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Cornelius News

Nannie Potts—Cornelius’ first female mayor and only African-American mayor—passes away

Nov. 10. Nannie Potts, the first female mayor of Cornelius—and the only African-American mayor—has passed away. She was a devoted church worker at Torrence Chapel AME Zion, a political figure with whom future mayors sought counsel, she grew up on a farm near Hoke Lumber in Davidson.

She leaves behind husband Mickey Potts, the barber in downtown Cornelius, as well as an extended family.

Visitation will be 6 pm to 8 pm Friday, Nov. 16 at Torrence Chapel AME Zion Church. The funeral will be at 11 am Nov. 17 at the church, 21517 Torrence Chapel Rd.

Nannie was a tot when the black opera singer Marion Anderson performed at the Lincoln Memorial, having been denied permission to sing at Constitution Hall in Washington, D.C. At the time, politicians suggested it was the end to racism and bigotry in America.

As a student at Barber Scotia College, a historically black school in Concord, she participated in sit-ins at the Belk Department Store and three other lunch counters in Concord. According to the Global Nonviolent Action Base, “students organized pray-ins, where the black students gathered for prayer in public areas and places reserved for whites.” They were heckled by teenagers.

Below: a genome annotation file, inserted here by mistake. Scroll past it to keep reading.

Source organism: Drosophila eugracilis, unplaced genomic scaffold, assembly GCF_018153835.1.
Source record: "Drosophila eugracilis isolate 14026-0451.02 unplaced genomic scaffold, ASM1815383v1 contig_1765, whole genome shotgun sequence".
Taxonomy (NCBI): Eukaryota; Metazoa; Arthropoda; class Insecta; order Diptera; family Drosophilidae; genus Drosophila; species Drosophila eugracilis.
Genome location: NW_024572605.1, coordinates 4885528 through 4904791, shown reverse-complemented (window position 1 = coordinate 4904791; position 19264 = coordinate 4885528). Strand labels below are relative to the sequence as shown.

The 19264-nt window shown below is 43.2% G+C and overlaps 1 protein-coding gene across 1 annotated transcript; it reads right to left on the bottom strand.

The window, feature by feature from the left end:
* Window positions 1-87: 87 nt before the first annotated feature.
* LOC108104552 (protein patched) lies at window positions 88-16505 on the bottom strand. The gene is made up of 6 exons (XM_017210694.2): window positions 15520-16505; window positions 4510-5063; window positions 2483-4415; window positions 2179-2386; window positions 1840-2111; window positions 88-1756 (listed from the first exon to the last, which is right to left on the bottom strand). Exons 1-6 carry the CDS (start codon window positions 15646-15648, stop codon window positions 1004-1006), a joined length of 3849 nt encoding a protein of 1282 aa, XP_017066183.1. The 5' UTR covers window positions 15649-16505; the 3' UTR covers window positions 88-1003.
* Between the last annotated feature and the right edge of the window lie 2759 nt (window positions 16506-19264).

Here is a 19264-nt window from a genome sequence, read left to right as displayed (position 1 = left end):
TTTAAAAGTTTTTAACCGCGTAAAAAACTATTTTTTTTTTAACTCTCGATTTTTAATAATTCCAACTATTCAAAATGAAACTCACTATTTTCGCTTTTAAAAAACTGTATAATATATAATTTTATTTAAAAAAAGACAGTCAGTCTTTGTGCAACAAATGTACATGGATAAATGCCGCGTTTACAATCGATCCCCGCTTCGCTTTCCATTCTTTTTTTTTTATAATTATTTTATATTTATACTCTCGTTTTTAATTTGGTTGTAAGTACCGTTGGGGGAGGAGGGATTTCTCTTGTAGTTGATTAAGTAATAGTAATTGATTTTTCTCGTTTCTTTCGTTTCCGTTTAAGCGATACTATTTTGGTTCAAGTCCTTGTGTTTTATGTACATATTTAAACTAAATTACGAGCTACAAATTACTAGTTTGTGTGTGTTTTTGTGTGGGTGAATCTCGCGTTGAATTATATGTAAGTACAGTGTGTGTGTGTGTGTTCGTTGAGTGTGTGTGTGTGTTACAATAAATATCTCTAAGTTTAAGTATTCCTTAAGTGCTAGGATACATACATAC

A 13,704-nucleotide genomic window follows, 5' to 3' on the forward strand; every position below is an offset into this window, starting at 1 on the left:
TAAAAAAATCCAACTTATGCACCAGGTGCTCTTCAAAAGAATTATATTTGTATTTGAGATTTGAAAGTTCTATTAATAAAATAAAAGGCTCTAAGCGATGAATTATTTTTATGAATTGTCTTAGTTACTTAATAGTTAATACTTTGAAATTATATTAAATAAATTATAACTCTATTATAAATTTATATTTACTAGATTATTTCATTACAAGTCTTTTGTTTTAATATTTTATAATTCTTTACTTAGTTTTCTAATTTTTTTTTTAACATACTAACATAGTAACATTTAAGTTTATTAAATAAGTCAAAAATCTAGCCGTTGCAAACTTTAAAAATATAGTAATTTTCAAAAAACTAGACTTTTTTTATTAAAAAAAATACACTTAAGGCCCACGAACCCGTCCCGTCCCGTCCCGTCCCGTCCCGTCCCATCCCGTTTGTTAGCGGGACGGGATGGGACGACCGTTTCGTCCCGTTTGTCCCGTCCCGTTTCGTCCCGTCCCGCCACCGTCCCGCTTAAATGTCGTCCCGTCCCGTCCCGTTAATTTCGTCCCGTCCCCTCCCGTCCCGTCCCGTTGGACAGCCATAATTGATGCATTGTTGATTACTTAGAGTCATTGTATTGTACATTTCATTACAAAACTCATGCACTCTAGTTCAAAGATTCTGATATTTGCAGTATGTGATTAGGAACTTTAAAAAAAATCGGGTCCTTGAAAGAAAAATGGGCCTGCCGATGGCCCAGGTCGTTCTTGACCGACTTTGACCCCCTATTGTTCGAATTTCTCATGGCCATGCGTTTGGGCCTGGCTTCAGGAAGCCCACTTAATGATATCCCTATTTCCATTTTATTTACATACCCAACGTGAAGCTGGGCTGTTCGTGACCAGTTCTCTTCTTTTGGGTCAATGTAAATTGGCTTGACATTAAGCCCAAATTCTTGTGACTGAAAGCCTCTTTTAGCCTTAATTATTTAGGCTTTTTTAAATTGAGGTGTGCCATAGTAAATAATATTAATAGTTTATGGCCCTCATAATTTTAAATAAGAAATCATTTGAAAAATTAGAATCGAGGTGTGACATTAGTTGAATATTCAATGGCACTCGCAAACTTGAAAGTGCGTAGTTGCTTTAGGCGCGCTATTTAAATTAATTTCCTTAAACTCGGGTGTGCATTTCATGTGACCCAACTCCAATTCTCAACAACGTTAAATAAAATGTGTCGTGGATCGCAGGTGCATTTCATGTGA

The Concord Police picked up Nannie and drove her all the way home.

After college, Nannie plunged into a life of family, teaching school, volunteerism and politics. She was elected to the Town Board in 1983, giving a voice to the African American community that is centered in Smithville, just west of Highway 21 along Catawba Avenue. As top vote-getter, she was mayor pro tem, and when then-Mayor Wesley Rood suddenly resigned, she became mayor.

She was known for honesty, compassion and intellect. “She’s going to tell it like it is,” Davidson attorney Bob McIntosh said.


Veteran Town Commissioner Thurman Ross said Nannie launched summer programs and after-school reading programs for disadvantaged kids.

“She was  a leader in very many ways. She was a role model, a mom and community matriarch,” Ross said.

Nannie received the Top Women Lifetime Achievement Award in 2015 from Business Today, sister publication of Cornelius Today.

Mayor Woody Washam said Nannie was a caring leader with a big heart as well as a “go-to person” in the community.


“As a town leader, her expectations were high. As a long-time public school teacher, the expectations she had of her students were equally as high,” he said.

“She truly earned the utmost respect from our town and region,” Washam said.